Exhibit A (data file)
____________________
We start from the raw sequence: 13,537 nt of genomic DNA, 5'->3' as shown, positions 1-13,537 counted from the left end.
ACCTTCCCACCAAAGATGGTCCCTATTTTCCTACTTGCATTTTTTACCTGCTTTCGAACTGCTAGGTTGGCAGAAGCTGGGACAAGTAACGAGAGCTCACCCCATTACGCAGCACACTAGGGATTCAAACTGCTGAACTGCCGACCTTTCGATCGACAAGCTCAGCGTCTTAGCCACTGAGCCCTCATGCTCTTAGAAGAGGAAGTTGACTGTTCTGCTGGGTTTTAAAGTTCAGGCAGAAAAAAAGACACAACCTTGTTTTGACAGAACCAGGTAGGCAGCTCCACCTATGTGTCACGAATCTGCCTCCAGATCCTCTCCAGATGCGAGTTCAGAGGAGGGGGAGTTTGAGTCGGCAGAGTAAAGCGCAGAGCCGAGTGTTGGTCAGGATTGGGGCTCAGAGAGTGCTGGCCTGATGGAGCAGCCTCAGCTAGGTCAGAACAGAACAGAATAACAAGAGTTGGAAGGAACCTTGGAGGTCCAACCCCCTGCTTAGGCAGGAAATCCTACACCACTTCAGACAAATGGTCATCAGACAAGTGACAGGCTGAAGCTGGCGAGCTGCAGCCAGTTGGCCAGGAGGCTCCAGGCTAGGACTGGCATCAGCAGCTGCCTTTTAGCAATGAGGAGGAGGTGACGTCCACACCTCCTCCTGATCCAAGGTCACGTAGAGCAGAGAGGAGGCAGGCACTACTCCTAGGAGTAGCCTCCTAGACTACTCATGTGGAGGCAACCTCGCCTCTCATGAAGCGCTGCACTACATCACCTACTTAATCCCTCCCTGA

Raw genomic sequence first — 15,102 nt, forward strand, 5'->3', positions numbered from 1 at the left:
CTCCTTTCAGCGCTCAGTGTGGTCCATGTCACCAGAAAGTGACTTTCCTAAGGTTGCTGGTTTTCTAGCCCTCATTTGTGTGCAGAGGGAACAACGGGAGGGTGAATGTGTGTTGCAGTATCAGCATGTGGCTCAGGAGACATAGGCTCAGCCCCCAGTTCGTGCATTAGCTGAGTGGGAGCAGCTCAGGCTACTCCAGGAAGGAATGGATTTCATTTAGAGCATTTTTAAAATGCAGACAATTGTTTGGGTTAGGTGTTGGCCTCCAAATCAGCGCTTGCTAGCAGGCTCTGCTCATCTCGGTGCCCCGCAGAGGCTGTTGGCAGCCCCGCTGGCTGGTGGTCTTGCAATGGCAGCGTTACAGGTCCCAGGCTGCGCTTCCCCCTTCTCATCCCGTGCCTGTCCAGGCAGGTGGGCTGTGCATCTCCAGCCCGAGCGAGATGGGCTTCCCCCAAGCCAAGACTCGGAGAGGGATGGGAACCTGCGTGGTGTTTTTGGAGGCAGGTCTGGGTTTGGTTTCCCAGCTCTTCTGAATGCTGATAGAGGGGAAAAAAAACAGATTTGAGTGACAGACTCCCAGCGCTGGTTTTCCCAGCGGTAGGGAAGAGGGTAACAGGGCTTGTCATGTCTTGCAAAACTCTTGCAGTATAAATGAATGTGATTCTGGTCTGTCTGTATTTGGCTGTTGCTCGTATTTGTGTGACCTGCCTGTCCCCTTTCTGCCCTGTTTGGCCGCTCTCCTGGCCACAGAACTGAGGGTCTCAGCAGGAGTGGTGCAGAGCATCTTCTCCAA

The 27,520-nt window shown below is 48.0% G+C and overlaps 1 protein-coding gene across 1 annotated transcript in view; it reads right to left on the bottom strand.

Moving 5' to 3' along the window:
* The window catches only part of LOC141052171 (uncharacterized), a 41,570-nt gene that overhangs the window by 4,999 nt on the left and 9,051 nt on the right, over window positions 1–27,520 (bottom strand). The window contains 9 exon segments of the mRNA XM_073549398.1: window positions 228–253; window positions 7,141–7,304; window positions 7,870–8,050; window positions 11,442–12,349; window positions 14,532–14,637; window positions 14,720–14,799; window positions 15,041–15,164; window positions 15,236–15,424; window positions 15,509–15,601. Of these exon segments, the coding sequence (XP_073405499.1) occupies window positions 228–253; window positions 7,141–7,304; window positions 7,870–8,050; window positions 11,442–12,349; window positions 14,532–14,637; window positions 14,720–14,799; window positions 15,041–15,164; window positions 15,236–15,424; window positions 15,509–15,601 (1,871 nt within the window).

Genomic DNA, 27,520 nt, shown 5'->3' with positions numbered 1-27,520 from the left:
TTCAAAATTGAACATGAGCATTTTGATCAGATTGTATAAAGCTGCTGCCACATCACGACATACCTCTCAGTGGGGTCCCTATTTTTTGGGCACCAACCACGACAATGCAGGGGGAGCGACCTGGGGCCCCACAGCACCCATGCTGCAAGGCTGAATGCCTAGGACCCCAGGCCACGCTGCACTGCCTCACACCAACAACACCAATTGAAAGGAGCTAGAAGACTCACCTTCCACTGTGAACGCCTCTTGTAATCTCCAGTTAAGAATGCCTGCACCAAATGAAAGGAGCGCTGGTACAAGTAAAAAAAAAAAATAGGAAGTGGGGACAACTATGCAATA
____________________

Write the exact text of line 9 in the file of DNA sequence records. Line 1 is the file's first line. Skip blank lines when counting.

TTCAAAATTGAACATGAGCATTTTGATCAGATTGTATAAAGCTGCTGCCACATCACGACATACCTCTCAGTGGGGTCCCTATTTTTTGGGCACCAACCACGACAATGCAGGGGGAGCGACCTGGGGCCCCACAGCACCCATGCTGCAAGGCTGAATGCCTAGGACCCCAGGCCACGCTGCACTGCCTCACACCAACAACACCAATTGAAAGGAGCTAGAAGACTCACCTTCCACTGTGAACGCCTCTTGTAATCTCCAGTTAAGAATGCCTGCACCAAATGAAAGGAGCGCTGGTACAAGTAAAAAAAAAAAATAGGAAGTGGGGACAACTATGCAATA